For high quality custom work, which runs typically in volumes from 50 < 3000 lin.ft., you should focus on a non-jointed through-feed configuration machine with 4, 5 or 6 spindles, depending on the range of profiles, wood species and condition of wood to be run.

Take special care of setting procedures together with tooling and grinding choices, since many false claims are made by some who do not have the technology in their machines.



The only advantage I think you would gain in your situation is the ability to run the occasional extremely wide thick profiles. I have one Profimat 23, and after three years of use it has been a real performer. It does have limitations on the profiles it can handle. I also have a Unimat 17 with the same problems.

A good all-around machine would be one with outboard bearings, larger spindle diameter and enough rpm to get you 60 fpm and still keep a good quality finish.

I also have a Hydramat 23. It is a 60m machine with a max feed rate of 180 fpm.

I have run 1/4 x 3/4 scribe and 1 1/4 x 9" crown profiles. These were not all run at high speed, but the versatility is a major advantage. The concept of running a jointed machine is simple. The ability to run high-speed productively requires a top-notch operator and extremely accurate tooling. Conventional runs are a lot more forgiving.

I agree with all the other statements on run lengths. I have made the break at 10,000' before I will consider a high-speed run. The problem with a high-speed run is competition. Large runs are normally high competition and low profit margins. I like the concept of Wienig's Unimat 23. I believe it's the yellow line. It's not a jointed machine but it does have higher rpm spindle rates, which could give you a high quality finish at a good feed rate. Try to see the equipment in a productive operating environment.



Would you like to add information to this article?
Interested in writing or submitting an article?
Have a question about this article?


Have you reviewed the related Knowledge Base areas below?
  • KnowledgeBase: Architectural Millwork

  • KnowledgeBase: Architectural Millwork: Moldings

  • KnowledgeBase: Solid Wood Machining

  • KnowledgeBase: Solid Wood Machining: General

  • KnowledgeBase: Knowledge Base


    Would you like to add information to this article? ... Click Here

    If you have a question regarding a Knowledge Base article, your best chance at uncovering an answer is to search the entire Knowledge Base for related articles or to post your question at the appropriate WOODWEB Forum. Before posting your message, be sure to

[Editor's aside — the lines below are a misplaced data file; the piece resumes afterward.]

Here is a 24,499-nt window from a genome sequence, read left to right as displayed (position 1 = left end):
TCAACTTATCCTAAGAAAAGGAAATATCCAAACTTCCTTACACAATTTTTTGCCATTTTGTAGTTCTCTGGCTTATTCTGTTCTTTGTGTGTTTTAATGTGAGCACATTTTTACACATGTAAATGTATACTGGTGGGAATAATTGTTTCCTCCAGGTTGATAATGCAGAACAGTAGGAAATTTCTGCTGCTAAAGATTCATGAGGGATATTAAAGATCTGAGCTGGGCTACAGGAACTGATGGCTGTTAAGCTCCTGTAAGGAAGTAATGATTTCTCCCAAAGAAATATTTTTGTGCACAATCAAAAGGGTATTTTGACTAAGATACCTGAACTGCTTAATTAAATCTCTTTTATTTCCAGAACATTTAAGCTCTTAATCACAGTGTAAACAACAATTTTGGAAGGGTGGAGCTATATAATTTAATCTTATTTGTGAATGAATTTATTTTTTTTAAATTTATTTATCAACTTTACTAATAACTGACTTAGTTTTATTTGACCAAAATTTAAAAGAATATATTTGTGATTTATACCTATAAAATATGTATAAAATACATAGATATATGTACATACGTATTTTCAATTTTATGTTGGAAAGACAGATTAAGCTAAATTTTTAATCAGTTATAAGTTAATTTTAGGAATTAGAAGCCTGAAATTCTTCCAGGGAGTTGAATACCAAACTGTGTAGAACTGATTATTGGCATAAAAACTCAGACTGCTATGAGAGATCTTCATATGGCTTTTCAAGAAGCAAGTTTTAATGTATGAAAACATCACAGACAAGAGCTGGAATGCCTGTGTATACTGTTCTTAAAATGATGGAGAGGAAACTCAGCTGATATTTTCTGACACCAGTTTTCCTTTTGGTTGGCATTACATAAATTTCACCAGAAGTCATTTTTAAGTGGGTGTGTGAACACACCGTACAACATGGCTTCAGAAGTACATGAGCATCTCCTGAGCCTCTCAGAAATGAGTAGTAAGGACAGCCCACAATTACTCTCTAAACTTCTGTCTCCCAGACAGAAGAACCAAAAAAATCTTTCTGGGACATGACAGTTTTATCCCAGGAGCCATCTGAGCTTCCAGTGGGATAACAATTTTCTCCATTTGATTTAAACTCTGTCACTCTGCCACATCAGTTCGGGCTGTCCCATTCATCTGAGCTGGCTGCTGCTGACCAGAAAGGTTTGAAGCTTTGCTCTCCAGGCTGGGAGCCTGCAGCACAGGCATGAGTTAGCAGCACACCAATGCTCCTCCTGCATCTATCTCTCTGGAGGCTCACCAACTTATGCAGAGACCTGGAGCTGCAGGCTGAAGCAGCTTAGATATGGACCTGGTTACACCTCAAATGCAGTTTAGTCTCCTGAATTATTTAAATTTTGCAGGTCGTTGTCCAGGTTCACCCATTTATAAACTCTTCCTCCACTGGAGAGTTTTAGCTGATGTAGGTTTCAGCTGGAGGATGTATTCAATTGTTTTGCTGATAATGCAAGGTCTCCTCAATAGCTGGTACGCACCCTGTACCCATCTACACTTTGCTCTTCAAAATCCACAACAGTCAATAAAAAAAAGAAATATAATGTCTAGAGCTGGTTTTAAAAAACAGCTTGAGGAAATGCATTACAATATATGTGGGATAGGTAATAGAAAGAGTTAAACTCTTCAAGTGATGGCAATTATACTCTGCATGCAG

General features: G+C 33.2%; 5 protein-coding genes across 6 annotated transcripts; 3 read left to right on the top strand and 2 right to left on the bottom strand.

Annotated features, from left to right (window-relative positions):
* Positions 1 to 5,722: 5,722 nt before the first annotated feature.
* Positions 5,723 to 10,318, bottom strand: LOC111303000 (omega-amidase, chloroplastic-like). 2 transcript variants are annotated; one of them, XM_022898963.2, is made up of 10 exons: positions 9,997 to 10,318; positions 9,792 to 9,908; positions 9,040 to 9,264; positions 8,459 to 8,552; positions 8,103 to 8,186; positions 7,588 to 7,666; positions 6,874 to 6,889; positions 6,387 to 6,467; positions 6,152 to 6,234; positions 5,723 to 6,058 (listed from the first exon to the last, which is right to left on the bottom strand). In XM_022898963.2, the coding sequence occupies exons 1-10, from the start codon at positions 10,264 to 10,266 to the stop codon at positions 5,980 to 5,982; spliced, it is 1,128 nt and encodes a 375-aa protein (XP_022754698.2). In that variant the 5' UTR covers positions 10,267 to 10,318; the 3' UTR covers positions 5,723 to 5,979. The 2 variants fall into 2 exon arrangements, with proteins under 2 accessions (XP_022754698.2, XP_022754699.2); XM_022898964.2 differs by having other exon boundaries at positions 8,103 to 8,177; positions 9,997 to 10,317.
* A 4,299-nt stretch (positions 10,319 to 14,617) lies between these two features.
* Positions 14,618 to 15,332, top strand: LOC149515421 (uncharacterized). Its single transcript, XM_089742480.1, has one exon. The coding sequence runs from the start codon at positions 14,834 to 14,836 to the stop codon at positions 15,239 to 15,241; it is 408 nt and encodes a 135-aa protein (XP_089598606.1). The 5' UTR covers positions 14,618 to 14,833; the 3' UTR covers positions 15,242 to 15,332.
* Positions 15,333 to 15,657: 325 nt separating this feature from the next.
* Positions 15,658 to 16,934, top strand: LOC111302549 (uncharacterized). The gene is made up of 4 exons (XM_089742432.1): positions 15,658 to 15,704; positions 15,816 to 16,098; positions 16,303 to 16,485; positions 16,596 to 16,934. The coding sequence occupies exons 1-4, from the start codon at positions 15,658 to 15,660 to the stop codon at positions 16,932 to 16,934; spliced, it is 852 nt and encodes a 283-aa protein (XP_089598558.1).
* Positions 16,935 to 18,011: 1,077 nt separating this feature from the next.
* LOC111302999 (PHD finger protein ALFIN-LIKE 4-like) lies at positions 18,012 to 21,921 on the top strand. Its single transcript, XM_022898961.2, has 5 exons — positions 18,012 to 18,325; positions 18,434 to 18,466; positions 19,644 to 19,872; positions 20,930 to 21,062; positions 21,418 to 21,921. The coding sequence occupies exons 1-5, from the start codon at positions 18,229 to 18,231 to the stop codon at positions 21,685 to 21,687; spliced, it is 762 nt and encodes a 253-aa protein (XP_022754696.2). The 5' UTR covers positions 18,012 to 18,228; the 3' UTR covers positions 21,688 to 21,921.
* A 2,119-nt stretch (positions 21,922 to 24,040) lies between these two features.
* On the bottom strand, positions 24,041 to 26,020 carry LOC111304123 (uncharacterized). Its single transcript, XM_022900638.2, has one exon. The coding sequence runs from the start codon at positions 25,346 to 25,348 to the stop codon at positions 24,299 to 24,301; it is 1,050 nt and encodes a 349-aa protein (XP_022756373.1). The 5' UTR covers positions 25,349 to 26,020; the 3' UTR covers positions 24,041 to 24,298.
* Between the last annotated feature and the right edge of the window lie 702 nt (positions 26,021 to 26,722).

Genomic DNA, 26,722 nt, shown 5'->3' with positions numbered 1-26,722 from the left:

review our Forum Guidelines.

    Questions entered in the Knowledge Base Article comment form will not generate responses! A list of WOODWEB Forums can be found at WOODWEB's Site Map.

    When you post your question at the Forum, be sure to include references to the Knowledge Base article that inspired your question. The more information you provide with your question, the better your chances are of receiving responses.

    Return to beginning of article.



    Refer a Friend || Read This Important Information || Site Map || Privacy Policy || Site User Agreement

    Letters, questions or comments? E-Mail us and let us know what you think. Be sure to review our Frequently Asked Questions page.

    Contact us to discuss advertising or to report problems with this site.

    To report a problem, send an e-mail to our Webmaster

    Copyright © 1996-2016 - WOODWEB ® Inc.
    All rights reserved. No part of this publication may be reproduced in any manner without permission of the Editor.
    Review WOODWEB's Copyright Policy.

    The editors, writers, and staff at WOODWEB try to promote safe practices. What is safe for one woodworker under certain conditions may not be safe for others in different circumstances. Readers should undertake the use of materials and methods discussed at WOODWEB after considerate evaluation, and at their own risk.

    WOODWEB, Inc.
    335 Bedell Road
    Montrose, PA 18801

    Contact WOODWEB











  • WOODWEB - the leading resource for professional woodworkers


      Home » Knowledge Base » Knowledge Base Article